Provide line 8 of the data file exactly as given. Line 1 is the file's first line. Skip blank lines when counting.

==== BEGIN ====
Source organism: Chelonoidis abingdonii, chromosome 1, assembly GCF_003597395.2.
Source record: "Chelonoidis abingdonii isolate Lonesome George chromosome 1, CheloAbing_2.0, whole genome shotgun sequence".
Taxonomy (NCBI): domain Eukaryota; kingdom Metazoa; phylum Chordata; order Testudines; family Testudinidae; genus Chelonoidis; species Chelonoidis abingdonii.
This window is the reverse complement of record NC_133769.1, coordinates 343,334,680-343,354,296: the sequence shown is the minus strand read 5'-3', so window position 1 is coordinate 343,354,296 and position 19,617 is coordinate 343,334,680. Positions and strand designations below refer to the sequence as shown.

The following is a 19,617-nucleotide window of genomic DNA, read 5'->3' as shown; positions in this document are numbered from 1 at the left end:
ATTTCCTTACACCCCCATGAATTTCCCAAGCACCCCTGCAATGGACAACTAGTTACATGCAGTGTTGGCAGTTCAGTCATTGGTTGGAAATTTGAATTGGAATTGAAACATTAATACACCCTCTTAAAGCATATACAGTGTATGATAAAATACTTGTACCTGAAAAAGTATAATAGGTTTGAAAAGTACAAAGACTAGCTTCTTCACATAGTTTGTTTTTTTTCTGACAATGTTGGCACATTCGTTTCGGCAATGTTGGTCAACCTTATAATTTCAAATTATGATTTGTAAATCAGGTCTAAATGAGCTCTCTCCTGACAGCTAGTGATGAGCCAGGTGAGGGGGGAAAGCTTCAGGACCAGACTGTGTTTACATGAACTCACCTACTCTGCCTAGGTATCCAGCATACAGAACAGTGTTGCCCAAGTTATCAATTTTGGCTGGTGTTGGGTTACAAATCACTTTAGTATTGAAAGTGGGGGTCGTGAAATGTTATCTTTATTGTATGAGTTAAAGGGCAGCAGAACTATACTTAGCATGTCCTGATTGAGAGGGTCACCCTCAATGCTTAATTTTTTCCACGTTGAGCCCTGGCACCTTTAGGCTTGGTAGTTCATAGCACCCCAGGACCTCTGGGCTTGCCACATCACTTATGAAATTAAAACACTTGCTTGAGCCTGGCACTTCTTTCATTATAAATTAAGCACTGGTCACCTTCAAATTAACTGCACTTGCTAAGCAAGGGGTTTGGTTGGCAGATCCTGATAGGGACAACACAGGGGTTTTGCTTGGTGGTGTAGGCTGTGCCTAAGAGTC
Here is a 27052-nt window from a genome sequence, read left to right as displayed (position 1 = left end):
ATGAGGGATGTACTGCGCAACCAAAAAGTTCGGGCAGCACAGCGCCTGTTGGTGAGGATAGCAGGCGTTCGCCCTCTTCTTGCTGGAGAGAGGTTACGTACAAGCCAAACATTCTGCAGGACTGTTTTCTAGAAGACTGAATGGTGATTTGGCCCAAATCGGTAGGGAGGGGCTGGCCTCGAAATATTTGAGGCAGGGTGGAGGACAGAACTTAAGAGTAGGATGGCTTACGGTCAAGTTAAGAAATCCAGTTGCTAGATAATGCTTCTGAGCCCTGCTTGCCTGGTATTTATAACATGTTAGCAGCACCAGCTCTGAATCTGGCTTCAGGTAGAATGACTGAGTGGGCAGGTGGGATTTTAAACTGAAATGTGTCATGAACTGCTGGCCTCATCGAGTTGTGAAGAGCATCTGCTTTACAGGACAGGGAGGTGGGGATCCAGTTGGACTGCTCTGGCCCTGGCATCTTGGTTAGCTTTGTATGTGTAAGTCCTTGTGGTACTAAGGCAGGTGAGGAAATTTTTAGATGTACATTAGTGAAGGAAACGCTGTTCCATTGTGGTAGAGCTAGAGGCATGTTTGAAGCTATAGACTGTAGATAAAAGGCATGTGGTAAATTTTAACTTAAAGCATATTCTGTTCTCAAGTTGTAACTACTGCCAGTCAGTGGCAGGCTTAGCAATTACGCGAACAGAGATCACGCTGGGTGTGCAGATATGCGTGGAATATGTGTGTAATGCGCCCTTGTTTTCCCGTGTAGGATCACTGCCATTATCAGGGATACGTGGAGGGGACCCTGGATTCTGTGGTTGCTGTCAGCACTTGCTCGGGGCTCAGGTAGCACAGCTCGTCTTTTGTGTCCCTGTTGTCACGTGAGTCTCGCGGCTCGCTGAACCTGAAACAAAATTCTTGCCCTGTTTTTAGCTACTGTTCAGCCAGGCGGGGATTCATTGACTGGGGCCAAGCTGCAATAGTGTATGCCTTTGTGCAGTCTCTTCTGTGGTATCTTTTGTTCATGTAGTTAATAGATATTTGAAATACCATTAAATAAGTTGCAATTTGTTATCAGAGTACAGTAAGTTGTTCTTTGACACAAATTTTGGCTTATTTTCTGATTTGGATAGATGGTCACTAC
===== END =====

ATGAGGGATGTACTGCGCAACCAAAAAGTTCGGGCAGCACAGCGCCTGTTGGTGAGGATAGCAGGCGTTCGCCCTCTTCTTGCTGGAGAGAGGTTACGTACAAGCCAAACATTCTGCAGGACTGTTTTCTAGAAGACTGAATGGTGATTTGGCCCAAATCGGTAGGGAGGGGCTGGCCTCGAAATATTTGAGGCAGGGTGGAGGACAGAACTTAAGAGTAGGATGGCTTACGGTCAAGTTAAGAAATCCAGTTGCTAGATAATGCTTCTGAGCCCTGCTTGCCTGGTATTTATAACATGTTAGCAGCACCAGCTCTGAATCTGGCTTCAGGTAGAATGACTGAGTGGGCAGGTGGGATTTTAAACTGAAATGTGTCATGAACTGCTGGCCTCATCGAGTTGTGAAGAGCATCTGCTTTACAGGACAGGGAGGTGGGGATCCAGTTGGACTGCTCTGGCCCTGGCATCTTGGTTAGCTTTGTATGTGTAAGTCCTTGTGGTACTAAGGCAGGTGAGGAAATTTTTAGATGTACATTAGTGAAGGAAACGCTGTTCCATTGTGGTAGAGCTAGAGGCATGTTTGAAGCTATAGACTGTAGATAAAAGGCATGTGGTAAATTTTAACTTAAAGCATATTCTGTTCTCAAGTTGTAACTACTGCCAGTCAGTGGCAGGCTTAGCAATTACGCGAACAGAGATCACGCTGGGTGTGCAGATATGCGTGGAATATGTGTGTAATGCGCCCTTGTTTTCCCGTGTAGGATCACTGCCATTATCAGGGATACGTGGAGGGGACCCTGGATTCTGTGGTTGCTGTCAGCACTTGCTCGGGGCTCAGGTAGCACAGCTCGTCTTTTGTGTCCCTGTTGTCACGTGAGTCTCGCGGCTCGCTGAACCTGAAACAAAATTCTTGCCCTGTTTTTAGCTACTGTTCAGCCAGGCGGGGATTCATTGACTGGGGCCAAGCTGCAATAGTGTATGCCTTTGTGCAGTCTCTTCTGTGGTATCTTTTGTTCATGTAGTTAATAGATATTTGAAATACCATTAAATAAGTTGCAATTTGTTATCAGAGTACAGTAAGTTGTTCTTTGACACAAATTTTGGCTTATTTTCTGATTTGGATAGATGGTCACTAC